#2/4 Passage to India

On the same day in May 1856 that Queen Victoria held a review in Hyde Park at which she distributed the first Victoria Crosses, earned in the Crimea, she learned of the likelihood that many more medals were in the offing. Indian troops — Sepoys — in the subcontinent had mutinied. The news from India, with the “cruel suspense” (as she put it) of weeks of delay in securing information, as telegraphic communication was incomplete, had come just as she was pressing her prime minister, Viscount Palmerston, and the Army secretary, Lord Panmure, to do something about the “defenseless state” of Britain itself in the aftermath of post-Crimea military retrenchments. Suddenly, penny-pinching to reduce taxes had to be abandoned. The commander-in-chief of forces in India, General George Anson, was reported dead. Palmerston had to rush a replacement, Sir Colin Campbell, who departed the next day, on the long voyage around the Cape to a situation bound to be very different when he arrived from anything he knew as he embarked.

#3/3 The Moral Crusade

The puritan sides of their personalities clashed with Victoria’s and Albert’s livelier natures, and their need to maintain acceptable public postures for their fishbowl lives. Victoria, a true Hanoverian, enjoyed the sensual delights of matrimony, making it prudent for Albert to have a mechanical lock for their bedroom door at Osborne House installed within reach of his pillow. Albert had little need to persuade Victoria that her Court, its recent past tarnished, had to earn respect by example and be impenetrable to scandal. Since upper-class life ignored the middle-class morality promoted by aggressive Evangelicalism, Lord Melbourne declared to the royal couple that “damned morality would undo us all.” Albert noted in a memorandum in 1852, approvingly, “We had found great advantage in it and were determined to adhere to it.”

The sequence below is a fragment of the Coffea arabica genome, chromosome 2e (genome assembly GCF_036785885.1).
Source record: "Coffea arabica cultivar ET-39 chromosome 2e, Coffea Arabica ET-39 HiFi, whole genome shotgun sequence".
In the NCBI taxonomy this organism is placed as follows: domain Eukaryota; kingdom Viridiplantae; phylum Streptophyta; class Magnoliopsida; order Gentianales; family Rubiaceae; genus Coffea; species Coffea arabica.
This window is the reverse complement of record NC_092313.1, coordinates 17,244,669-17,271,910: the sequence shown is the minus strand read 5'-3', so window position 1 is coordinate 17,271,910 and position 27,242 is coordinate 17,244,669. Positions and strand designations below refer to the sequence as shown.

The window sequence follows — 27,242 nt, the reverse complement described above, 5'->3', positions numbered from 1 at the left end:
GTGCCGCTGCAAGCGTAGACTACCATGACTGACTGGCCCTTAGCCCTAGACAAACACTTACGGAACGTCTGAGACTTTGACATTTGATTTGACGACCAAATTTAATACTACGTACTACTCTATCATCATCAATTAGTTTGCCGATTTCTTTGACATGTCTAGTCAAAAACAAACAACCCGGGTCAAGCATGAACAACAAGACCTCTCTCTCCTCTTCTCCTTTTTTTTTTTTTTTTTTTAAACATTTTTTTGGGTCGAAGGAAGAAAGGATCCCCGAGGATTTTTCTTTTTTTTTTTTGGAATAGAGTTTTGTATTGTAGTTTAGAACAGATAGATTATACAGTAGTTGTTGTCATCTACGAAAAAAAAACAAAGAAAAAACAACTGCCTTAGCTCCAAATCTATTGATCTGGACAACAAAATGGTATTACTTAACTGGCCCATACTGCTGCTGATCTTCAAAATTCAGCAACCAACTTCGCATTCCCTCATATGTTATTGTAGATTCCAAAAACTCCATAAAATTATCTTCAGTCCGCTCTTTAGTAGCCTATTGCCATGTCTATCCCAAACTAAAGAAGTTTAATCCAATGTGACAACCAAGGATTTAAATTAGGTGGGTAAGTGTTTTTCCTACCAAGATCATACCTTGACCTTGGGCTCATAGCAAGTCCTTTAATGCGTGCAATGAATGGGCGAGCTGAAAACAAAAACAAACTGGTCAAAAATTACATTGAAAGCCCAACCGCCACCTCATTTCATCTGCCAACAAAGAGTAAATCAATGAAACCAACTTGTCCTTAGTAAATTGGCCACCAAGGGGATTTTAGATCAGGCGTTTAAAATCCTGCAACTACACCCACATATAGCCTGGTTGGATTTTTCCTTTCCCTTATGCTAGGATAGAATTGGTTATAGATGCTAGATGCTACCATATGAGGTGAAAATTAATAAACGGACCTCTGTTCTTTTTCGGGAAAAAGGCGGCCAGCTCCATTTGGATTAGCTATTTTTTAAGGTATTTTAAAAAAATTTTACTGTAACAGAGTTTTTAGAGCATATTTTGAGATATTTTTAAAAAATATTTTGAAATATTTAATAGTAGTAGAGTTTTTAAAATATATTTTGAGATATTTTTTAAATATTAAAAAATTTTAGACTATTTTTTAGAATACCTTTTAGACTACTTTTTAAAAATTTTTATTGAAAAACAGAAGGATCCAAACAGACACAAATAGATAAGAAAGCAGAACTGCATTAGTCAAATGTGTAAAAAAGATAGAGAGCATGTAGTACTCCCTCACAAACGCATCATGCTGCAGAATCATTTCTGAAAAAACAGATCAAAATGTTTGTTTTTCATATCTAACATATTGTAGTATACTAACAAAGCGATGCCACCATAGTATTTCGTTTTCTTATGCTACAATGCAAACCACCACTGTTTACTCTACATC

#4/4 The Scramble for Africa

n the late, chill spring of 1886, with morning frost still on the ground at eleven, the Queen left Windsor by private train early on May 4 to open the Colonial and Indian Exhibition in South Kensington. Her entourage traveled in state carriages from Paddington, passing excited and cheering crowds. The exhibition stood for everything that W. E. Gladstone, again her prime minister, disliked about British colonial involvement — exoticism, exploitation, public expense, and the exaltation of the misnamed White Man’s Burden. There was an Indian Hall, and a facsimile native “Bazaar,” and exhibits from Australia, Canada, Africa, and other red-tinted swatches of the globe. For the public flocking to the exhibition, few of whom had ever traveled more than a handful of miles beyond their homes, the event offered a glimpse of Imperial England across the seas, especially an introduction to the Dark Continent of Africa. For Victoria, who would never venture farther south from England than France and Italy, it was a tactile introduction to the Empire that she would never see, a trip into her imperial fantasies. Leaning upon the Prince of Wales, and upon her oaken walking stick, she progressed through exhibitors “in the richest, brightest costumes,” was greeted by salaams, and by bands that struck up as she passed them. Then she went on to the Albert Hall for a formal celebration of the occasion, with an ode for the occasion by Lord Tennyson set to music by Sir Arthur Sullivan. “An Address to the Queen” was read by the Prince of Wales, and the Queen replied briefly. Speeches, prayers, and hymns followed, and finally “Rule, Britannia,” sung with fervor. No one inside the Hall seemed a convert to Gladstone’s unpopular doctrine of diminishing Empire